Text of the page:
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When running a CherryPy app it will send server name tag something like CherryPy/version. Is it possible to rename/overwrite that from the app without modifying CherryPy so it will show something else?

Maybe something like MyAppName/version (CherryPy/version)

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3 Answers 3

up vote 5 down vote accepted

Actually asking on IRC on their official channel fumanchu gived me a more clean way to do this (using latest svn):

import cherrypy
from cherrypy import _cpwsgi_server 
class HelloWorld(object):
    def index(self):
        return "Hello World!"
    index.exposed = True

serverTag = "MyApp/%s (CherryPy/%s)" % ("1.2.3", cherrypy.__version__)
_cpwsgi_server.CPWSGIServer.environ['SERVER_SOFTWARE'] = serverTag
cherrypy.config.update({'tools.response_headers.on': True,
                        'tools.response_headers.headers': [('Server', serverTag)]})
cherrypy.quickstart(HelloWorld())
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This used to work great, but suddenly broke in Cherrypy 3.2 –  xApple Mar 1 '11 at 9:54
    
Well that was in 2008, in this version i think you should go ask on their irc channel i'm sure someone will help. At that time i asked the main dev and he was a really nice guy, i'm sure he will help you. –  daniels Mar 1 '11 at 22:54

This can now be set on a per application basis in the config file/dict

[/]  
response.headers.server = "CherryPy Dev01"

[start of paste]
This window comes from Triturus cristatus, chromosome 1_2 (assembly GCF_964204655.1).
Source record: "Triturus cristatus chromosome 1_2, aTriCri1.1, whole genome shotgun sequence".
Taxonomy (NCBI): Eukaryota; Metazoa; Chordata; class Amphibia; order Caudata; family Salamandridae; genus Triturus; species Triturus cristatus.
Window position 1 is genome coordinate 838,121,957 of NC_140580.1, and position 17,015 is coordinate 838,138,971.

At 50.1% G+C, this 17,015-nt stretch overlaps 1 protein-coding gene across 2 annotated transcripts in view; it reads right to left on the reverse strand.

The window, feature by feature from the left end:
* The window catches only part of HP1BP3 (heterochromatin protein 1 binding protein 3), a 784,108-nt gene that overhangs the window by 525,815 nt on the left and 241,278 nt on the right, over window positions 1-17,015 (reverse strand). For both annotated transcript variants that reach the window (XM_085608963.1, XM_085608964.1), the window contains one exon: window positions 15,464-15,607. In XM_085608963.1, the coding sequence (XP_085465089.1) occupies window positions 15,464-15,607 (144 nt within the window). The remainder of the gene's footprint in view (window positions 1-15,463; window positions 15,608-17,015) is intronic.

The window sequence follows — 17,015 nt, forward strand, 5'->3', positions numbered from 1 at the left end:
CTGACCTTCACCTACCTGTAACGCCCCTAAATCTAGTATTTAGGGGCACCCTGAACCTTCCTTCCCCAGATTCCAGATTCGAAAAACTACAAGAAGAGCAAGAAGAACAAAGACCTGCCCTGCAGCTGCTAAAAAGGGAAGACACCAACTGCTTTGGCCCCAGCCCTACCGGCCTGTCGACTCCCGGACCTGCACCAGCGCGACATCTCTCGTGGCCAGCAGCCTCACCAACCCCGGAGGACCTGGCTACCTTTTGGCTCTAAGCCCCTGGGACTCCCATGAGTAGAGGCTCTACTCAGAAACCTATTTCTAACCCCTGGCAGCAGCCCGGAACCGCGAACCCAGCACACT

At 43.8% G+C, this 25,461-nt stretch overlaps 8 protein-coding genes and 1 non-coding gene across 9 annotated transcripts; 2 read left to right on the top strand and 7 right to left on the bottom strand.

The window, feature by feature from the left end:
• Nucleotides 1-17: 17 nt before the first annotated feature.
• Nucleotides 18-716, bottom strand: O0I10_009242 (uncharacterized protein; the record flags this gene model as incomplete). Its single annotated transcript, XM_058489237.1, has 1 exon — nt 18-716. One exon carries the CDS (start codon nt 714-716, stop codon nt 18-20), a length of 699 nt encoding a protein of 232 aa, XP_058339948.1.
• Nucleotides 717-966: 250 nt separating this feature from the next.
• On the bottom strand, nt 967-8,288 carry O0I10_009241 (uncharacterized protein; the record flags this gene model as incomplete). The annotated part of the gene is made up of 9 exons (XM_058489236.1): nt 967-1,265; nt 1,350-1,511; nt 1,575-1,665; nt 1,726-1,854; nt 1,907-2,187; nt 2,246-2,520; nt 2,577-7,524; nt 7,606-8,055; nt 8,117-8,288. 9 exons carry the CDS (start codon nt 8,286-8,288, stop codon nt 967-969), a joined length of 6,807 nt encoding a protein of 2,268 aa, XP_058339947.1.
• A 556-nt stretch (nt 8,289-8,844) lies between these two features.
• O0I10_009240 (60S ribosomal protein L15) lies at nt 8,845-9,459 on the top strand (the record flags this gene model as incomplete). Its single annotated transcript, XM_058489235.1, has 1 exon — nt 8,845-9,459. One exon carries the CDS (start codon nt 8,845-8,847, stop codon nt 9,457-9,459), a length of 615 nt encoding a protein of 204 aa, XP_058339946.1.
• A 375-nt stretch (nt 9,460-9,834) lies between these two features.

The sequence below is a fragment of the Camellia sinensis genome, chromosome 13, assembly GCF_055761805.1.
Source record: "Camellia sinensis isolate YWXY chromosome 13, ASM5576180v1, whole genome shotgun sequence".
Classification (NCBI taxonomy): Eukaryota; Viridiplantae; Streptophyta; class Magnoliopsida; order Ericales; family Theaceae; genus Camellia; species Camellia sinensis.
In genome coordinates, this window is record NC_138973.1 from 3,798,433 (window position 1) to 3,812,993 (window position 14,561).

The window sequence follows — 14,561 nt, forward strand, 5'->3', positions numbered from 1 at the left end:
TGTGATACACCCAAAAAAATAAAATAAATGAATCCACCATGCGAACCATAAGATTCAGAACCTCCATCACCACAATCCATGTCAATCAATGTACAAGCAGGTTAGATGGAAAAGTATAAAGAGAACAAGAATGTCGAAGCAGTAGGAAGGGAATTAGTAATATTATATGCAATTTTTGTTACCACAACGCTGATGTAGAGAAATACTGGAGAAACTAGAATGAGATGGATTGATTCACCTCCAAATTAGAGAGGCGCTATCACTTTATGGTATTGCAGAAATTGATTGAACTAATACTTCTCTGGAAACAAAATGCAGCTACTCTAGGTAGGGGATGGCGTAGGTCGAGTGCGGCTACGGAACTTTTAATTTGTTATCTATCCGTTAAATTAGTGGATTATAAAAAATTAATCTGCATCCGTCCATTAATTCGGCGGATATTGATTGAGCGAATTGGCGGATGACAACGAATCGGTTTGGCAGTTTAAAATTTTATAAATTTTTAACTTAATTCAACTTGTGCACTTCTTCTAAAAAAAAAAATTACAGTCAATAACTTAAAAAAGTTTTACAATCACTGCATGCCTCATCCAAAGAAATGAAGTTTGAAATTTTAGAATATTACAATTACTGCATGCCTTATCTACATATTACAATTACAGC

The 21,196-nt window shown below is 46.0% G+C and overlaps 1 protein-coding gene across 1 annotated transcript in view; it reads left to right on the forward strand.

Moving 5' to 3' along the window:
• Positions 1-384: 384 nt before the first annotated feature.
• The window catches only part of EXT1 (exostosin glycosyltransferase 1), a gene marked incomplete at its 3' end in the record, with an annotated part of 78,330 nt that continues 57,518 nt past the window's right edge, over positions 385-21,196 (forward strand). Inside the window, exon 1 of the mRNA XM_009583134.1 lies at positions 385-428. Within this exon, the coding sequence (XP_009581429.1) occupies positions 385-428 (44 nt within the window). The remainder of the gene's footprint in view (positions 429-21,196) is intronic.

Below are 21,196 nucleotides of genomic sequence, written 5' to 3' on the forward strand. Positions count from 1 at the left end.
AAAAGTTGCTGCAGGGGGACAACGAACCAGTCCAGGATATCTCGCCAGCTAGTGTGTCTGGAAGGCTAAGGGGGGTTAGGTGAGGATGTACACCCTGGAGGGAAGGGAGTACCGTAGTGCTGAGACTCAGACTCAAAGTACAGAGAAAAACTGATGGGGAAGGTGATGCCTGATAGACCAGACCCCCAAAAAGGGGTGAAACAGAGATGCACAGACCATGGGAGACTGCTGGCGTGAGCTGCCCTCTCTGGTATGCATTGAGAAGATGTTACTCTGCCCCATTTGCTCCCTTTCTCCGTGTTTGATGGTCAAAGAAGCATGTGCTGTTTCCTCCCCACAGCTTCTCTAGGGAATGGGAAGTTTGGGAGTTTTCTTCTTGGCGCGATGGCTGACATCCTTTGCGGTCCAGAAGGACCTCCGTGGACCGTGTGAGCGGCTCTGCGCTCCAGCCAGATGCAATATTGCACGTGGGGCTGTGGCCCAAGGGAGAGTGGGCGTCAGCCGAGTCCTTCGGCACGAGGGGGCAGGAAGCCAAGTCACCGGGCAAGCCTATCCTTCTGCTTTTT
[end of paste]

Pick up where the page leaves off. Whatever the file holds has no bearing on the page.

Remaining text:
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This string appears to be being set in the CherrPy Response class:

def __init__(self):
  self.status = None
  self.header_list = None
  self._body = []
  self.time = time.time()

  self.headers = http.HeaderMap()
  # Since we know all our keys are titled strings, we can
  # bypass HeaderMap.update and get a big speed boost.
  dict.update(self.headers, {
    "Content-Type": 'text/html',
    "Server": "CherryPy/" + cherrypy.__version__,
    "Date": http.HTTPDate(self.time),
  })

So when you're creating your Response object, you can update the "Server" header to display your desired string. From the CherrPy Response Object documentation:

headers

*A dictionary containing the headers of the response. You may set values in this dict anytime before the finalize phase, after which CherryPy switches to using header_list ...*

EDIT: To avoid needing to make this change with every response object you create, one simple way to get around this is to wrap the Response object. For example, you can create your own Response object that inherits from CherryPy's Response and updates the headers key after initializing:

class MyResponse(Response):

    def __init__(self):
        Response.__init__(self)
        dict.update(self.headers, {
            "Server": "MyServer/1.0",
        })

RespObject = MyResponse()
print RespObject.headers["Server"]

Then you can can call your object for uses where you need to create a Response object, and it will always have the Server header set to your desired string.

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if i set it in init of my root class it doesn't work. cherrypy.response.headers["Server"]="app/0.1(CherryPy/"+cherrypy.__version__+")" if i set it in every method (index,foopage,etc) it works but it's a pain to write that in every method Can it be made globally so it will work on all pages? –  daniels Sep 25 '08 at 21:03
    
The easiest way to do it globally is probably to wrap the Response object itself. I'll update the post with an example. –  Jay Sep 26 '08 at 0:20

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